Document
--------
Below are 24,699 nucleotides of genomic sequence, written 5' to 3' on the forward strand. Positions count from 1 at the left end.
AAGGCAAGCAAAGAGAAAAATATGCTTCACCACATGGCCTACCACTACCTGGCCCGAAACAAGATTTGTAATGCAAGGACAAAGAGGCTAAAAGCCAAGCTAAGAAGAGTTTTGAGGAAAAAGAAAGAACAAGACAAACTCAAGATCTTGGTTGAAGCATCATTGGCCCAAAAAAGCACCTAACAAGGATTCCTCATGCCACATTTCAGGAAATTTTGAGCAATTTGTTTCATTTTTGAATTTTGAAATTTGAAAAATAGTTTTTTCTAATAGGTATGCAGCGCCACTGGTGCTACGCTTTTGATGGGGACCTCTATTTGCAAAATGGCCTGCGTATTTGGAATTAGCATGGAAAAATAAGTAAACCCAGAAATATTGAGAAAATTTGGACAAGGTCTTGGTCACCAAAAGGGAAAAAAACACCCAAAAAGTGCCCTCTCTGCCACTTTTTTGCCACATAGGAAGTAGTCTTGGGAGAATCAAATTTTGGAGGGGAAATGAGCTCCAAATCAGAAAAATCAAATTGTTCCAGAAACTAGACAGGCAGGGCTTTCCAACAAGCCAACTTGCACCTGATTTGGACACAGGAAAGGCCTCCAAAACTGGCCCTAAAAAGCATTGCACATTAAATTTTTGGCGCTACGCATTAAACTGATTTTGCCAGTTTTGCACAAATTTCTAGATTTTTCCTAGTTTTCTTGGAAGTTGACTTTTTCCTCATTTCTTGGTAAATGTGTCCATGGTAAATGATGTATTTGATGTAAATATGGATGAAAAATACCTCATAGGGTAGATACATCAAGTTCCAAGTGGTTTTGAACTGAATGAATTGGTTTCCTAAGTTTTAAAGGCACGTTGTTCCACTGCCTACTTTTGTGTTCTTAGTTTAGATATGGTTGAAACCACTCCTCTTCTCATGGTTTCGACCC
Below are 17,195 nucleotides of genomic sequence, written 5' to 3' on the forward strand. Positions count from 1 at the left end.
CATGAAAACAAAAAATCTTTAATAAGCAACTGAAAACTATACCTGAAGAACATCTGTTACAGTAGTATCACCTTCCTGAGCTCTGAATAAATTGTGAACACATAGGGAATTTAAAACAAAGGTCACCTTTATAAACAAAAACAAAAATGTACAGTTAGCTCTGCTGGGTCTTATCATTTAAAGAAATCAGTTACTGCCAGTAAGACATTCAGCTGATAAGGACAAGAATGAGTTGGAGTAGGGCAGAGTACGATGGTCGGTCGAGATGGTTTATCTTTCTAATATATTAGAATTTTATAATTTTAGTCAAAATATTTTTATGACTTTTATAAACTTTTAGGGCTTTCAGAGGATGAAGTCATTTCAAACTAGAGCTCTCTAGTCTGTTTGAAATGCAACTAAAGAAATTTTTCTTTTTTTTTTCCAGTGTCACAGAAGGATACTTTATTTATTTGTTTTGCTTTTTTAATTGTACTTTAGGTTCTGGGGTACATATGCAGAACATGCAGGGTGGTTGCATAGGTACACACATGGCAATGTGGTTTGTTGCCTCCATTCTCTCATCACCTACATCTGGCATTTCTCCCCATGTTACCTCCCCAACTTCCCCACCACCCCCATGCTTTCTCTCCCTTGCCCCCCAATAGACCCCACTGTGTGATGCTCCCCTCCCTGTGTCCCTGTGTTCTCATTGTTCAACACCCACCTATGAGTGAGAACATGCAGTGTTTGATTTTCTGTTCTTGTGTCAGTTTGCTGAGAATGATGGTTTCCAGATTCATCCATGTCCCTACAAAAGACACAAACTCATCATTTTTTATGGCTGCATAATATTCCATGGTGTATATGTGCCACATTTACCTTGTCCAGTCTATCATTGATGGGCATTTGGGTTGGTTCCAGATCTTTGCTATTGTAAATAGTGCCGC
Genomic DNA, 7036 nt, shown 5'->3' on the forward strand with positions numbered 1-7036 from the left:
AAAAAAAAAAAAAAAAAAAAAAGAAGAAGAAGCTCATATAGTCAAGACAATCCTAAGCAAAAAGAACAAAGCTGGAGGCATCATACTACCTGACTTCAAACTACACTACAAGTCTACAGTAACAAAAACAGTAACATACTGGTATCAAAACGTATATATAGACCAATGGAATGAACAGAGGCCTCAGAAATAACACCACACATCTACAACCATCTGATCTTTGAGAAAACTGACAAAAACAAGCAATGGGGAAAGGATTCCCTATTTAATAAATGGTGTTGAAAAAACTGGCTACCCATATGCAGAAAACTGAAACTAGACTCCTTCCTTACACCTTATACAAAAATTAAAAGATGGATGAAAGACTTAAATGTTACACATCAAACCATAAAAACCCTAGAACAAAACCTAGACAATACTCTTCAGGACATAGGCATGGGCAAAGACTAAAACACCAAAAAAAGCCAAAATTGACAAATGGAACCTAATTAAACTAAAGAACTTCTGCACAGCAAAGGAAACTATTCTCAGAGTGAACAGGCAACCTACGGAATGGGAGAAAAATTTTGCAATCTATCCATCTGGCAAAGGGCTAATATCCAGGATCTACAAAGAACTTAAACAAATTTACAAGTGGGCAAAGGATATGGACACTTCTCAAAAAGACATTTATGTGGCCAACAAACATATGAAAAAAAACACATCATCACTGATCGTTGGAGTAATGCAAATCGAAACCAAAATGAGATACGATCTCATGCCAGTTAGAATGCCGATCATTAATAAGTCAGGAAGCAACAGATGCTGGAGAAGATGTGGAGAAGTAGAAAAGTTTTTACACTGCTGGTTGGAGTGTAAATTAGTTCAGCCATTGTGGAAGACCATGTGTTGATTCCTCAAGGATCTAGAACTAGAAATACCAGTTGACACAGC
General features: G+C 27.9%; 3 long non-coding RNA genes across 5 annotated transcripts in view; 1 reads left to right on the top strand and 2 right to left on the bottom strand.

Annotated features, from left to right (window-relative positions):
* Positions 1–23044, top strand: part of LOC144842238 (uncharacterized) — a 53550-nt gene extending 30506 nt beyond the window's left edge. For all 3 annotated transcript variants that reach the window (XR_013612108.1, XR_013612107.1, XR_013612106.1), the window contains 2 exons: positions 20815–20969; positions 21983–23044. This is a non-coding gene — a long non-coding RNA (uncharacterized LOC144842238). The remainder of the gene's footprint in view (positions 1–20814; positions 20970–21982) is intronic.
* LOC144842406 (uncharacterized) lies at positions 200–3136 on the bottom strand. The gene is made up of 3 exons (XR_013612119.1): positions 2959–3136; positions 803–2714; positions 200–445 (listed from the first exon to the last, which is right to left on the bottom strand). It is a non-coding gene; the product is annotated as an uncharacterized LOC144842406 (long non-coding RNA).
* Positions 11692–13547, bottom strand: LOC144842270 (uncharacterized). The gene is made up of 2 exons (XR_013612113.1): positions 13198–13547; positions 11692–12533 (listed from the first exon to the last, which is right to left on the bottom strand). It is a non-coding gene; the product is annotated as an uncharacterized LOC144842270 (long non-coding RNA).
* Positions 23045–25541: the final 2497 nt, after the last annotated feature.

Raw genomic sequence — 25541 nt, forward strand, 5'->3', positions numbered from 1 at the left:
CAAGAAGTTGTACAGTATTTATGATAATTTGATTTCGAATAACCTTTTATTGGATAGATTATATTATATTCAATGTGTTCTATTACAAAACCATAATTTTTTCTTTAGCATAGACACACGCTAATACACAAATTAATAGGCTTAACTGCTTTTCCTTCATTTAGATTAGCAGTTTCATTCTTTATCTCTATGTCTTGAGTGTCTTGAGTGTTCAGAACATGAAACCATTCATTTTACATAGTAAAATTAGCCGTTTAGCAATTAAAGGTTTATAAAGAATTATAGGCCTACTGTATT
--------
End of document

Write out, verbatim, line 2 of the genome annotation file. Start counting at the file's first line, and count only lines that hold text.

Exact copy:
AAGGCAAGCAAAGAGAAAAATATGCTTCACCACATGGCCTACCACTACCTGGCCCGAAACAAGATTTGTAATGCAAGGACAAAGAGGCTAAAAGCCAAGCTAAGAAGAGTTTTGAGGAAAAAGAAAGAACAAGACAAACTCAAGATCTTGGTTGAAGCATCATTGGCCCAAAAAAGCACCTAACAAGGATTCCTCATGCCACATTTCAGGAAATTTTGAGCAATTTGTTTCATTTTTGAATTTTGAAATTTGAAAAATAGTTTTTTCTAATAGGTATGCAGCGCCACTGGTGCTACGCTTTTGATGGGGACCTCTATTTGCAAAATGGCCTGCGTATTTGGAATTAGCATGGAAAAATAAGTAAACCCAGAAATATTGAGAAAATTTGGACAAGGTCTTGGTCACCAAAAGGGAAAAAAACACCCAAAAAGTGCCCTCTCTGCCACTTTTTTGCCACATAGGAAGTAGTCTTGGGAGAATCAAATTTTGGAGGGGAAATGAGCTCCAAATCAGAAAAATCAAATTGTTCCAGAAACTAGACAGGCAGGGCTTTCCAACAAGCCAACTTGCACCTGATTTGGACACAGGAAAGGCCTCCAAAACTGGCCCTAAAAAGCATTGCACATTAAATTTTTGGCGCTACGCATTAAACTGATTTTGCCAGTTTTGCACAAATTTCTAGATTTTTCCTAGTTTTCTTGGAAGTTGACTTTTTCCTCATTTCTTGGTAAATGTGTCCATGGTAAATGATGTATTTGATGTAAATATGGATGAAAAATACCTCATAGGGTAGATACATCAAGTTCCAAGTGGTTTTGAACTGAATGAATTGGTTTCCTAAGTTTTAAAGGCACGTTGTTCCACTGCCTACTTTTGTGTTCTTAGTTTAGATATGGTTGAAACCACTCCTCTTCTCATGGTTTCGACCC